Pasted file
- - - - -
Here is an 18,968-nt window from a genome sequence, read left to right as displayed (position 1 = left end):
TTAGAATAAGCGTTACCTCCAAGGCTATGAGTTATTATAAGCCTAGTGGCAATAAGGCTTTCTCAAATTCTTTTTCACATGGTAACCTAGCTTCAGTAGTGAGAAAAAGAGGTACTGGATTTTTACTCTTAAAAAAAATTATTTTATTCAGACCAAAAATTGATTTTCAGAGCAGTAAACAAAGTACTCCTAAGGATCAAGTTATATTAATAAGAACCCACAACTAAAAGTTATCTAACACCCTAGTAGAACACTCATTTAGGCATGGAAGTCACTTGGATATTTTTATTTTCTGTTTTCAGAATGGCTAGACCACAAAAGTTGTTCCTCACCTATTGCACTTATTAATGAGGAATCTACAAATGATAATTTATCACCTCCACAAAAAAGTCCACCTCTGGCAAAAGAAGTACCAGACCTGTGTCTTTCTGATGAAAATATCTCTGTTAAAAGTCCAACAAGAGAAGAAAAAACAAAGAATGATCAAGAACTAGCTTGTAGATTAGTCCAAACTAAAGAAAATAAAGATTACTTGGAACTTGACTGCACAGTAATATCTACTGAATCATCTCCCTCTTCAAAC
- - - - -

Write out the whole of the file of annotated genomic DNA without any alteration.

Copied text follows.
Here is an 18,968-nt window from a genome sequence, read left to right as displayed (position 1 = left end):
TTAGAATAAGCGTTACCTCCAAGGCTATGAGTTATTATAAGCCTAGTGGCAATAAGGCTTTCTCAAATTCTTTTTCACATGGTAACCTAGCTTCAGTAGTGAGAAAAAGAGGTACTGGATTTTTACTCTTAAAAAAAATTATTTTATTCAGACCAAAAATTGATTTTCAGAGCAGTAAACAAAGTACTCCTAAGGATCAAGTTATATTAATAAGAACCCACAACTAAAAGTTATCTAACACCCTAGTAGAACACTCATTTAGGCATGGAAGTCACTTGGATATTTTTATTTTCTGTTTTCAGAATGGCTAGACCACAAAAGTTGTTCCTCACCTATTGCACTTATTAATGAGGAATCTACAAATGATAATTTATCACCTCCACAAAAAAGTCCACCTCTGGCAAAAGAAGTACCAGACCTGTGTCTTTCTGATGAAAATATCTCTGTTAAAAGTCCAACAAGAGAAGAAAAAACAAAGAATGATCAAGAACTAGCTTGTAGATTAGTCCAAACTAAAGAAAATAAAGATTACTTGGAACTTGACTGCACAGTAATATCTACTGAATCATCTCCCTCTTCAAAC